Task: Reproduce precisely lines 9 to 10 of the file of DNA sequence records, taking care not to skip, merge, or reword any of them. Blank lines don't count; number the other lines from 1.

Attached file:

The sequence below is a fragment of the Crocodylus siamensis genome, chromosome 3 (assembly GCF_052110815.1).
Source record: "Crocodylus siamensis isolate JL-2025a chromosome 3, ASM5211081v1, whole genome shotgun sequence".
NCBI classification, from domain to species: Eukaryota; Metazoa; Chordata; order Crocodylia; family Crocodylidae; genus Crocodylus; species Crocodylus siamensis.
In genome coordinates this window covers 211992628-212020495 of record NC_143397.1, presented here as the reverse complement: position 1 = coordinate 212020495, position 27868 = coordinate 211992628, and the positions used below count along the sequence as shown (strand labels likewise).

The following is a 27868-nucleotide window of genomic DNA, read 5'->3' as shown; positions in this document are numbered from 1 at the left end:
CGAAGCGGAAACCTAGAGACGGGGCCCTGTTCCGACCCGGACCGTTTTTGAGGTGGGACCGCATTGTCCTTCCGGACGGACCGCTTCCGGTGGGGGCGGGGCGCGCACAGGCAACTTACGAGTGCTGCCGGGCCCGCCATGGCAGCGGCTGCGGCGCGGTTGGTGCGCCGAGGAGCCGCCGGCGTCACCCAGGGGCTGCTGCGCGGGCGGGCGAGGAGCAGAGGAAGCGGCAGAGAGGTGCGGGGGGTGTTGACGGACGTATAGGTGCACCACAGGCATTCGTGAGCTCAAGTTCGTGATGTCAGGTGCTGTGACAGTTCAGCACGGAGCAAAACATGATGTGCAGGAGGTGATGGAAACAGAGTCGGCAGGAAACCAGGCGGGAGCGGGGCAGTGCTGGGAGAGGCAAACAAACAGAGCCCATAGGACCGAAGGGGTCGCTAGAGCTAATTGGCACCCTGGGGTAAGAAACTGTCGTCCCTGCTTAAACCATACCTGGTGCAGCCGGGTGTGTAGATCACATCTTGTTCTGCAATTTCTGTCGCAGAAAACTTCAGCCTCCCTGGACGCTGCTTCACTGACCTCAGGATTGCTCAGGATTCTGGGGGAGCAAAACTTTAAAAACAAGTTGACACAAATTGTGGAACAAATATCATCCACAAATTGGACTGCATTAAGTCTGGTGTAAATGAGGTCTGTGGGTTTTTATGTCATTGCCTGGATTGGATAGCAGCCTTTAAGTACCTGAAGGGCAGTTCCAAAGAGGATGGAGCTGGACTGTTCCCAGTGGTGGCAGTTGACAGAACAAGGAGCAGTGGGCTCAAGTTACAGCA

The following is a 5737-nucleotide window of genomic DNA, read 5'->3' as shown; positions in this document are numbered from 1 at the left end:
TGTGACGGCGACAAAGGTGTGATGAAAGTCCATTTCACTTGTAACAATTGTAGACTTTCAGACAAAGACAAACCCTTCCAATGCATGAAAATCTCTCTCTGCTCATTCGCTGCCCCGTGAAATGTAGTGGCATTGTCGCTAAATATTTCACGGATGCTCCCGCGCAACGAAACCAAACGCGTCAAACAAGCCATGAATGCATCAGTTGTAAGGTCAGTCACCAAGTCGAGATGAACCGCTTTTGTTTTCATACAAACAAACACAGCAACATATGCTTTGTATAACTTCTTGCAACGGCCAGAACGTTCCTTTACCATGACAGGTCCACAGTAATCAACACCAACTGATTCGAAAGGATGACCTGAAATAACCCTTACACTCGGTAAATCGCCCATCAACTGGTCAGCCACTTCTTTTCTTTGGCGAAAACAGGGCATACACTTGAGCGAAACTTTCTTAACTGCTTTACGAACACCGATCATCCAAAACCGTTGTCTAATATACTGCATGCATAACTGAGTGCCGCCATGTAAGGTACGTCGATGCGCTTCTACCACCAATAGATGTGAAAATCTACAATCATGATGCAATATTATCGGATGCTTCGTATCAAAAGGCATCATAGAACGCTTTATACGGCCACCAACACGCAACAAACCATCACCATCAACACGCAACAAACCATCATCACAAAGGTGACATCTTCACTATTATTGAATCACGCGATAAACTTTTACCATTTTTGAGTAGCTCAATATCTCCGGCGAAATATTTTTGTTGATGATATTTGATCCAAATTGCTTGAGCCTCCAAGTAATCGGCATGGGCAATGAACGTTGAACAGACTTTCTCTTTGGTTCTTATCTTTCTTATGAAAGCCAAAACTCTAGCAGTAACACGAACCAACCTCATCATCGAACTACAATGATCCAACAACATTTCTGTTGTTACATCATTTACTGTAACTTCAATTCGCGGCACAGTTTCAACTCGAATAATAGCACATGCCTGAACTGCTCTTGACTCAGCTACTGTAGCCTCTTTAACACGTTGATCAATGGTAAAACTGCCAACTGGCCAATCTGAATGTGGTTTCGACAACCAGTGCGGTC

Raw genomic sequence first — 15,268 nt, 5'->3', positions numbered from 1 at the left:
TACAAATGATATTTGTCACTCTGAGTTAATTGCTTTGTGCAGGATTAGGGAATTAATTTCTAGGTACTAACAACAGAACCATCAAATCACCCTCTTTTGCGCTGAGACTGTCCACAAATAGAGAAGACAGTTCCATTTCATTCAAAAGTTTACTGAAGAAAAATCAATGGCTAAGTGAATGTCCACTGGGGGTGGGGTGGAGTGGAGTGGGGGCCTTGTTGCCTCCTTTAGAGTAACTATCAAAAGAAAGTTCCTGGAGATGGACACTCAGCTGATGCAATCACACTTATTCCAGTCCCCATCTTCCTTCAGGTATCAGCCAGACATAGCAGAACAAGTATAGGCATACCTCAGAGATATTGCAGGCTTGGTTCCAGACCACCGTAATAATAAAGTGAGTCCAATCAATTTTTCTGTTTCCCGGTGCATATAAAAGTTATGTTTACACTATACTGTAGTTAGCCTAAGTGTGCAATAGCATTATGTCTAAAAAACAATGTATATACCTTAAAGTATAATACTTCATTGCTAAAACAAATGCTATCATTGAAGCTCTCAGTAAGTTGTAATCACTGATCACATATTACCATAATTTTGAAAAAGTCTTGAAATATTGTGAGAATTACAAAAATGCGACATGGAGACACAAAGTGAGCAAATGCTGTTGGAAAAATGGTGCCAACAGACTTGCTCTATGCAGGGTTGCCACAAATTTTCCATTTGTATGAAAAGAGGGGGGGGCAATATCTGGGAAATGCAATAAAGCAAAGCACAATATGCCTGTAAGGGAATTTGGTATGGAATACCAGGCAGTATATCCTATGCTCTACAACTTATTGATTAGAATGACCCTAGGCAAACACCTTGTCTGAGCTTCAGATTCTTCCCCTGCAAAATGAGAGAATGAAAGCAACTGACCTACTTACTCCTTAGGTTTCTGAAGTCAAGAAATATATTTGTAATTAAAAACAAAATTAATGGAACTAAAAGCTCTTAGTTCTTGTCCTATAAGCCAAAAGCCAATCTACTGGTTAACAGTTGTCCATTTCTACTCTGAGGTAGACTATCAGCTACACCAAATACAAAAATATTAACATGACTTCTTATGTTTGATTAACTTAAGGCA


Raw genomic sequence first — 15,268 nt, 5'->3', positions numbered from 1 at the left:
TACAAATGATATTTGTCACTCTGAGTTAATTGCTTTGTGCAGGATTAGGGAATTAATTTCTAGGTACTAACAACAGAACCATCAAATCACCCTCTTTTGCGCTGAGACTGTCCACAAATAGAGAAGACAGTTCCATTTCATTCAAAAGTTTACTGAAGAAAAATCAATGGCTAAGTGAATGTCCACTGGGGGTGGGGTGGAGTGGAGTGGGGGCCTTGTTGCCTCCTTTAGAGTAACTATCAAAAGAAAGTTCCTGGAGATGGACACTCAGCTGATGCAATCACACTTATTCCAGTCCCCATCTTCCTTCAGGTATCAGCCAGACATAGCAGAACAAGTATAGGCATACCTCAGAGATATTGCAGGCTTGGTTCCAGACCACCGTAATAATAAAGTGAGTCCAATCAATTTTTCTGTTTCCCGGTGCATATAAAAGTTATGTTTACACTATACTGTAGTTAGCCTAAGTGTGCAATAGCATTATGTCTAAAAAACAATGTATATACCTTAAAGTATAATACTTCATTGCTAAAACAAATGCTATCATTGAAGCTCTCAGTAAGTTGTAATCACTGATCACATATTACCATAATTTTGAAAAAGTCTTGAAATATTGTGAGAATTACAAAAATGCGACATGGAGACACAAAGTGAGCAAATGCTGTTGGAAAAATGGTGCCAACAGACTTGCTCTATGCAGGGTTGCCACAAATTTTCCATTTGTATGAAAAGAGGGGGGGGCAATATCTGGGAAATGCAATAAAGCAAAGCACAATATGCCTGTAAGGGAATTTGGTATGGAATACCAGGCAGTATATCCTATGCTCTACAACTTATTGATTAGAATGACCCTAGGCAAACACCTTGTCTGAGCTTCAGATTCTTCCCCTGCAAAATGAGAGAATGAAAGCAACTGACCTACTTACTCCTTAGGTTTCTGAAGTCAAGAAATATATTTGTAATTAAAAACAAAATTAATGGAACTAAAAGCTCTTAGTTCTTGTCCTATAAGCCAAAAGCCAATCTACTGGTTAACAGTTGTCCATTTCTACTCTGAGGTAGACTATCAGCTACACCAAATACAAAAATATTAACATGACTTCTTATGTTTGATTAACTTAAGGCA